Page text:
Types of GDP

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GDP stands for gross domestic product. GDP is a measure of the economic output of a country. It is usually defined as the total market value of goods and services produced within a given period after deducting the cost of goods and services used up in the process of production, but before allowances for depreciation. Most countries compile estimates of their GDP based on guidelines from the United Nations. The three different ways to calculate GDP should all theoretically give the same result.

GDP (E)

  • GDP (E) is GDP calculated using the expenditure approach. It is the sum of expenditures on household consumption, government consumption, gross fixed capital expenditure, changes in inventories and net exports. Net exports are exports minus imports. GDP (E) is the most used measure of GDP and is considered the most accurate measure.

GDP (I)

  • GDP (I) is GDP calculated using the income approach. It is derived as the sum of factor incomes, consumption of fixed capital (depreciation) and taxes less subsidies on production and imports. Factor incomes include wages, salaries and other compensation of employees plus gross operating surplus, or profit, of private companies and other entities. In theory, this approach measures the income received by all producers in the country.

GDP (P)

  • GDP (P) is GDP calculated using the production approach. It is derived as the sum of gross value added for each industry, at basic prices, plus taxes less subsidies on products. Industries are sectors of the economy such as agriculture, mining and manufacturing. Basic values mean the amounts received by producers, including the value of any subsidies on products, but before any taxes on products. In theory, this approach measures the market value of all good and services produced.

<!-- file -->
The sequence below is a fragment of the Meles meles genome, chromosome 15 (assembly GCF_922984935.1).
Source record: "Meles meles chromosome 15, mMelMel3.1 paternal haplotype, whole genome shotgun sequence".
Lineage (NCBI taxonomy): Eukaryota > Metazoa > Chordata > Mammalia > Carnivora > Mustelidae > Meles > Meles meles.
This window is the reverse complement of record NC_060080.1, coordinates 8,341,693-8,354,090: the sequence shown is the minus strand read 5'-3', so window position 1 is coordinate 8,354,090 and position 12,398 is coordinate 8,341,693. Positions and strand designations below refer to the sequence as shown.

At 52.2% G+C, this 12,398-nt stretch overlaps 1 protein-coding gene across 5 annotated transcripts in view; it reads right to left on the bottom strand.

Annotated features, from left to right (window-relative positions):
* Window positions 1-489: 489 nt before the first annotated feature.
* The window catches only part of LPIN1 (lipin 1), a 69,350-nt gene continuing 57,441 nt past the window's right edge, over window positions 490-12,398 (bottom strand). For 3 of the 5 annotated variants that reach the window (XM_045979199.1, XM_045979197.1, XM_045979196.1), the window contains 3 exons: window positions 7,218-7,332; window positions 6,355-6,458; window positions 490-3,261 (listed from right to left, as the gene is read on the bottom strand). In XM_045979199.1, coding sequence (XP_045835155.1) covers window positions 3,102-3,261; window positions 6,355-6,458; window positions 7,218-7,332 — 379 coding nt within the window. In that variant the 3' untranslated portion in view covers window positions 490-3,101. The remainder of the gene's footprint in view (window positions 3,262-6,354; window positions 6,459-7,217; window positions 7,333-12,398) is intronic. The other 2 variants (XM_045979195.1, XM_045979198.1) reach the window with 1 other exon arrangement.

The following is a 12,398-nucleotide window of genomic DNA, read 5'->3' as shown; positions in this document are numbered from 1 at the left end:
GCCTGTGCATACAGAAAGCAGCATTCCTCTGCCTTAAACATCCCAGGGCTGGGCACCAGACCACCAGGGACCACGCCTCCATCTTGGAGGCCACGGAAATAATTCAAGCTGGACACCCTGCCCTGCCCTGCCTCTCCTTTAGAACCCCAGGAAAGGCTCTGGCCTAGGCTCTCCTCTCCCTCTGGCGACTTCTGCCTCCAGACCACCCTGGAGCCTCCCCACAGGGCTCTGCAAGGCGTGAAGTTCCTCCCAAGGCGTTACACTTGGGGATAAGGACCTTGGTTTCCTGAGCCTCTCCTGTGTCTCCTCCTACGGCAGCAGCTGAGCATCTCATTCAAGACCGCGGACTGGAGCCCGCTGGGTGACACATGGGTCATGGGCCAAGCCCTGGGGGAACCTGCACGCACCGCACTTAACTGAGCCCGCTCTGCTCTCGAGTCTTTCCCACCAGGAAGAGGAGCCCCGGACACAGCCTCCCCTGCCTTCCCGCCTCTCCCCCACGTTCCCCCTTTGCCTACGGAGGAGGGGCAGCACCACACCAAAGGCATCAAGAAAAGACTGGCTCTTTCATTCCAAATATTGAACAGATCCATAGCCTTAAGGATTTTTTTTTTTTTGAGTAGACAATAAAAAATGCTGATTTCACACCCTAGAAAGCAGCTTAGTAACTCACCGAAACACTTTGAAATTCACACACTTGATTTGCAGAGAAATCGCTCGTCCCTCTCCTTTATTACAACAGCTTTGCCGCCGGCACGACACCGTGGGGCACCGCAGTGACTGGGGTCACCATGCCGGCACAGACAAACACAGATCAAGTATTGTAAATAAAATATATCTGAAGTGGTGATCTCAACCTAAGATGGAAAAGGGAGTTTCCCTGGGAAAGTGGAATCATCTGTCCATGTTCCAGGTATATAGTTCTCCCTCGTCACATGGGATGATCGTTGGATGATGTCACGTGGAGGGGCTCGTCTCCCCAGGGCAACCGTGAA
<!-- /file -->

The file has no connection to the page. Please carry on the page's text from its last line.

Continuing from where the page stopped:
Real or Nominal GDP

  • When comparing GDP in one time period with another, the changes are influenced by inflation. The basic measure of GDP in current prices is known as "nominal GDP." When changes are made to account for the influence of inflation, the figure is called "real GDP." It can also be referred to as "GDP at constant prices," or as a "volume estimate of GDP." Real GDP is calculated by dividing nominal GDP by a price deflator. Each of the three measures of GDP can be expressed in real or nominal terms.

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